4 MAY 1872

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The danger we have now to guard against, —and it

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seems serious,—is lest our Government, being relieved of most of their Sear of actual damages for the Indirect Claims, should accept the authority of the Tribunal without...

The Convention of Liberal Republicans met at Cincinnati on Thursday,

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but no report of its proceedings has been as yet re- ceived. It has to prepare its " platform," which is a work of time, and to elect a candidate for the Presidency, often a...

The papers were accordingly presented to Parliament on Wednesday, and

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afford a full history of the transaction, which may be briefly summarized thus. After a long correspondence on the annoyance felt in Canada at the terms of the Treaty, the sale...

The French Government has resolved to re-establish the Council of

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State, the body of experienced officials who control depart- mental work, decide all quarrels among functionaries, grant per- missions to prosecute them, revise the proceedings...


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T HE rumour of last week that the American Government were prepared to make some concession on the subject of the Indirect Claim has been confirmed by all the news, official and...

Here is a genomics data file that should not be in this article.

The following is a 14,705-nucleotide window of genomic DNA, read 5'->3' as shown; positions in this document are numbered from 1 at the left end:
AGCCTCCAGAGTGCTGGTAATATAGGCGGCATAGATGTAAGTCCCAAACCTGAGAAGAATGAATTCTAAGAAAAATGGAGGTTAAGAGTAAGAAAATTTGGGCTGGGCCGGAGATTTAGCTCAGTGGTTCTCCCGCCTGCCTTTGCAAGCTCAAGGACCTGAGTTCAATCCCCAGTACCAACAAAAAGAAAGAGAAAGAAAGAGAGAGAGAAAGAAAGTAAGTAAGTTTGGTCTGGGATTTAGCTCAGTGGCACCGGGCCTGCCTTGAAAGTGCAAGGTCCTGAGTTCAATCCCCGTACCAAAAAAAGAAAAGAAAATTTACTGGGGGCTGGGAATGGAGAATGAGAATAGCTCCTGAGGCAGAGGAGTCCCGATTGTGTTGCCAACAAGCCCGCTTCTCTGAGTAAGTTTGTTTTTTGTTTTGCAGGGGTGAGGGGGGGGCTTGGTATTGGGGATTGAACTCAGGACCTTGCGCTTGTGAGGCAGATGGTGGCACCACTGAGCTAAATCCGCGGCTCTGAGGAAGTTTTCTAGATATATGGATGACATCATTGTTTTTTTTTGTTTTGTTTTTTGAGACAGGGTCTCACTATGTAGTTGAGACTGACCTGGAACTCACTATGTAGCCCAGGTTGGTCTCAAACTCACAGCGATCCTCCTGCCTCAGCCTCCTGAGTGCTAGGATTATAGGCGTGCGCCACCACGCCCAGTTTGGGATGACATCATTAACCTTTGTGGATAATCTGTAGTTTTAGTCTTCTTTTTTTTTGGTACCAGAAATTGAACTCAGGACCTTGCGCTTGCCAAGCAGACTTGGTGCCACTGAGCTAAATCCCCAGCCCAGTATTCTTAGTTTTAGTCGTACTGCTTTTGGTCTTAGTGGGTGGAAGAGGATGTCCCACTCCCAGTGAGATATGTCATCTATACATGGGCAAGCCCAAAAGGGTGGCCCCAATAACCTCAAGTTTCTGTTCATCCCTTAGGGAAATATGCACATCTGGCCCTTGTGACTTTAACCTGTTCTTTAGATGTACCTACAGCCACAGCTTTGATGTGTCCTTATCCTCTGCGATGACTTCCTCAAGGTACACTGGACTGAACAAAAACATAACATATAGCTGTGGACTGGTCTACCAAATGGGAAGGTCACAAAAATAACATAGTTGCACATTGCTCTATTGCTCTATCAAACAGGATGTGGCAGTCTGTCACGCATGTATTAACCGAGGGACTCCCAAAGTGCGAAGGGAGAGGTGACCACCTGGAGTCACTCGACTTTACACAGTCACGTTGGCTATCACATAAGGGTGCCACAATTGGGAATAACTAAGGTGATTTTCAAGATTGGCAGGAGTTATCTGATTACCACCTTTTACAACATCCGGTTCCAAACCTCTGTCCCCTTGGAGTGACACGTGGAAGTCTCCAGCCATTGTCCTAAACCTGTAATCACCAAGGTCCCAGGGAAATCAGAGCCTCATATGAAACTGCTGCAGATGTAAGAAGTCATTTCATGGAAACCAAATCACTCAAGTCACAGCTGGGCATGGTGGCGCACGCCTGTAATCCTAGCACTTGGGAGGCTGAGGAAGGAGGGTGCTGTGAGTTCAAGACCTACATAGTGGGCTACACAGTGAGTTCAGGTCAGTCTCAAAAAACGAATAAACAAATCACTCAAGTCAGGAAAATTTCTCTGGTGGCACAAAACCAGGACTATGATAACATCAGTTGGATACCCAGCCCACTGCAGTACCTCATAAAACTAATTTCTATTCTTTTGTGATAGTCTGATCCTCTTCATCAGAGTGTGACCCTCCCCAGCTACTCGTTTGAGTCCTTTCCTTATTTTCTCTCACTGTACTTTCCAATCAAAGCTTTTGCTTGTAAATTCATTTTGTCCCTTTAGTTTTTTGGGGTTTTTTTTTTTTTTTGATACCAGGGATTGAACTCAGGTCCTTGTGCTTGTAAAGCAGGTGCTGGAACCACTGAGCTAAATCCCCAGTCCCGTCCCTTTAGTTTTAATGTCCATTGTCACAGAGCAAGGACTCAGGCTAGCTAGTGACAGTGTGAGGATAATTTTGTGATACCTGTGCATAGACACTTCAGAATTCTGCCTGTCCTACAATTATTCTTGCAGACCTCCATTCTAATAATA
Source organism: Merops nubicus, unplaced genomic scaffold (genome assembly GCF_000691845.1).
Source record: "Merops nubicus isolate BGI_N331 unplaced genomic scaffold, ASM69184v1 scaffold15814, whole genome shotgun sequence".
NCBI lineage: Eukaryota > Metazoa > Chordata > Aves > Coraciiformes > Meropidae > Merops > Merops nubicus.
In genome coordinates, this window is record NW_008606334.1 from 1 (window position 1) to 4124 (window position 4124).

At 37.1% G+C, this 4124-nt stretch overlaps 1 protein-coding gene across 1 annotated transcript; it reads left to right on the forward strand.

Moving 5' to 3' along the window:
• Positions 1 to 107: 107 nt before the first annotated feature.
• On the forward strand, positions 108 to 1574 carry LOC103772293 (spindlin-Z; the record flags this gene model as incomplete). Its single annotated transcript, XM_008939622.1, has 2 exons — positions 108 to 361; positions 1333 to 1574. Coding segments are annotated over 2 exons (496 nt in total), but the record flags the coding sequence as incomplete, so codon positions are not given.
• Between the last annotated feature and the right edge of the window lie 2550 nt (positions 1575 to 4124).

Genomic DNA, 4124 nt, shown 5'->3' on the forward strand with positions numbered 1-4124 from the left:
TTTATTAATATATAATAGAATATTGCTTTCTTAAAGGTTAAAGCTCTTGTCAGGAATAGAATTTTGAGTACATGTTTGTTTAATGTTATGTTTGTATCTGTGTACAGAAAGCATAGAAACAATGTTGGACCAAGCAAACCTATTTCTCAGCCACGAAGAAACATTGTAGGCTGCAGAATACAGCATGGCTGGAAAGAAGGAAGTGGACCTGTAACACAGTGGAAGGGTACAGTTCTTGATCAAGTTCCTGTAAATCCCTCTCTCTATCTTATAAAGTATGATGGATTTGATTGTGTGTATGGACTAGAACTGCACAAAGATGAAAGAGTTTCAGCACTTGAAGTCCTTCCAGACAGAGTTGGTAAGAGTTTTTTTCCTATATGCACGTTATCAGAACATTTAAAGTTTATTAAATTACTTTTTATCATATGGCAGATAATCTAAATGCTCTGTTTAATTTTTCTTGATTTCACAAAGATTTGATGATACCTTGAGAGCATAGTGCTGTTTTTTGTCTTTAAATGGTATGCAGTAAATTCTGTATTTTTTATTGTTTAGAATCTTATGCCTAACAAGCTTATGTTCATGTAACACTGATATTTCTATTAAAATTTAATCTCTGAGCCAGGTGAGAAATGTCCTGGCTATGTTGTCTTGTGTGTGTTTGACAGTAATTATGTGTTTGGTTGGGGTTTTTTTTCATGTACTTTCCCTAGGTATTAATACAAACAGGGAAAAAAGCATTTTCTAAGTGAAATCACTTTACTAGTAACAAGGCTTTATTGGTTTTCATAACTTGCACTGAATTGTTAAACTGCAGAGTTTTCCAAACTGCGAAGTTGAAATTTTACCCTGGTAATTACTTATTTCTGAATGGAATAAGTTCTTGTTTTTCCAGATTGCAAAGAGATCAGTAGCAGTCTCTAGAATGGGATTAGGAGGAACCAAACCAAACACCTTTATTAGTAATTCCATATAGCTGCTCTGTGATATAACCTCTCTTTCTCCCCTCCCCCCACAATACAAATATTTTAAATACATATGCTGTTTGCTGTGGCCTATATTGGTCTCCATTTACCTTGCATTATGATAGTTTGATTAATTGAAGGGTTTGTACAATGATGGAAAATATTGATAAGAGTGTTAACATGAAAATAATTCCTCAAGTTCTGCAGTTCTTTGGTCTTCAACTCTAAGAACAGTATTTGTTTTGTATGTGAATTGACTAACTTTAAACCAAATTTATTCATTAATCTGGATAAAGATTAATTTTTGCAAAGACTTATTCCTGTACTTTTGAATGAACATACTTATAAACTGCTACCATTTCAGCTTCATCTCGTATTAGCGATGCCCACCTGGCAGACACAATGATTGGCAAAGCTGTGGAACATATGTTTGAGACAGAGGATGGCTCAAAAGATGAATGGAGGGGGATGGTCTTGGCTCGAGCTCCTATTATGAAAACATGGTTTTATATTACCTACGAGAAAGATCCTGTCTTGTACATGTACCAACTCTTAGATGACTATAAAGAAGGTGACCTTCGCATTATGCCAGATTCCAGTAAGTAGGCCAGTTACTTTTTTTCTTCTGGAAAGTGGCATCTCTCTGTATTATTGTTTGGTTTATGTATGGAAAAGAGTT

Vesuvius has been in eruption all the week, and for

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a few days, notably on the 26th April, it was feared that Torre del Greco and other towns round the bay would be destroyed. The roar of the mountain was frightful, " like...

The House of Commons had a surprise on Monday not

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alto- gether of a pleasaut kind. Sir G. Jenkinson asked whether it was true that the British Government had promised if Canada would accept the Washington Treaty to guarantee a...

11 ' * The Editors cannot undertake to return Manuscript in

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any case.

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Lord Clarence Paget and Mr. Goschen have had this week

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a- somewhat lively passage of arms, in which the victory remains, unmistakably with the latter. Lord Clarence wrote to Monday's Times a letter, written, he said, under a very...

Lord Clarence replied on Thursday, but to little effect. He

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questioned the fact as to the Agincourt's being at her full speed when the accident happened ; asserted that the cause of the Lord Clyde's misfortune was that her fires were...

It is believed in the City that M. Thiers has

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obtained assurances , that if the indemnity were paid France would be evacuated, and that a very heavy French loan is at hand. The time is unfavour- able for such an operation,...

Mr. Goschen, interrogated on the subject on Tuesday in the

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House of Commons, replied with a good deal of vigour and effect, pointing out that Lord Clarence had assumed a cause for disasters. of which the history was not yet known, and...

Two telegrams have been received this week from Zanzibar, one

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announcing that natives have arrived there with news that Mr. Stanley, the agent despatched by the New York Herald to find Dr. Livingstone, has succeeded in his quest. The great...

The Carlist insurrection in Spain seemed at the beginning of

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the week to be formidable, but all the reports of Friday indicate that it is dying away. Don Carlos's proclamation, promising to restore the fueros or provincial liberties,...

Of course the Bill was the subject of a good